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LENOX — Tanglewood loves a good tradition. Become synonymous enough with one, and you might start getting standing ovations just for showing up. It’s happened for James Taylor, it’s happened for Yo-Yo Ma, and it’s happened for John Williams: orchestral film score doyen, Boston Pops conductor laureate, and regular Tanglewood presence for the last 39 years.

The adoration is mutual. “I love Tanglewood so dearly,” Williams said from the Koussevitzky Music Shed stage before handing the podium over to conductor David Newman for Saturday evening’s Film Night program. “It is really a spiritual place.” Then, calling out what he sees as the country’s “coarsening of culture,” he put forth that the Boston Symphony Orchestra and Boston Pops are “more important than [they’ve] ever been.”

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He didn’t say precisely what he meant by that “coarsening.” It sounded like it may have been a diplomatically phrased reference to the guy in the White House who wants to legalize the indefinite detention of migrant children and proposed buying Greenland as if it were a golf course, and the spike in white nationalist violence that has coincided with his tenure. But if it was a politically inspired remark, it barely qualified. If one reads it that way, it’s the same vague chiding that passes for activism in much of the classical music world, seemingly crafted to alienate the smallest number of people possible.

To those who find special meaning in their music, it’s natural that orchestras — the BSO and Pops included — can be a comfort and respite in terrifying times. Now zoom out; on a macro level, orchestras are no more (or less) important than any other avenue of the arts.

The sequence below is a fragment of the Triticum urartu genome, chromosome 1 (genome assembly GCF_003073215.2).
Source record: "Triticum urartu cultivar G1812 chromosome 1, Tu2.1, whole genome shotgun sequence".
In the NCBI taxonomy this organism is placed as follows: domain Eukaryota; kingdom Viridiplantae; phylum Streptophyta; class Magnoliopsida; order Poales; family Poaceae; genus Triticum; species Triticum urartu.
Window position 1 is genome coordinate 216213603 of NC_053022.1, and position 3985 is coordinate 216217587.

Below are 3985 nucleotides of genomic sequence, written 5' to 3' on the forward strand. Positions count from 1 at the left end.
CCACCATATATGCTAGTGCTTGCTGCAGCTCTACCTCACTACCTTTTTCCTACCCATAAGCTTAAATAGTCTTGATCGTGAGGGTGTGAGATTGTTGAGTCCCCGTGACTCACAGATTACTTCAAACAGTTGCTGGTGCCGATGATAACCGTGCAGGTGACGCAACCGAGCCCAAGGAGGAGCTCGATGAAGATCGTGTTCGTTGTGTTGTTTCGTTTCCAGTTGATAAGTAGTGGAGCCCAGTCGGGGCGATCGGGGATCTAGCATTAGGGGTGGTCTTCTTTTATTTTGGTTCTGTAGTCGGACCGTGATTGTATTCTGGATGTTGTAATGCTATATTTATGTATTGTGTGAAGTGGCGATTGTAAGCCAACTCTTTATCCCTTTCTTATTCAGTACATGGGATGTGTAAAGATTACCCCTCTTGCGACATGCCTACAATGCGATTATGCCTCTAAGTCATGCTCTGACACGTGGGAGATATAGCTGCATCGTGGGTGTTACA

But Tanglewood itself has never been just about the music. Look on the lawn, at the old couples sipping wine and reading newspapers, the blankets and tarps of every color spread with picnic dishes, the children playing, running, napping: there, you will see that spiritual place’s beating heart. In these times, inclusive gathering-places like the Tanglewood lawn are more important. Surrounded by an all-ages crowd that has come to share an experience, it’s easier to remember that there’s more to life beyond the churning news cycle.

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It’s not mandated that BSO assistant conductors often make their first public outings with the orchestra at Tanglewood, but it often happens that way. So it was for Yu-An Chang, whose two-year appointment began last fall. At Friday evening’s sparsely attended show, he led the BSO in two showy, earnest symphonic works written by teenage prodigies — Mendelssohn’s overture to “A Midsummer Night’s Dream,” and Schubert’s Symphony No. 2. Assistant concertmaster Elita Kang, first chair for the evening, marshaled the violins through many tricky, busy passages. In some parts, entrances were rough.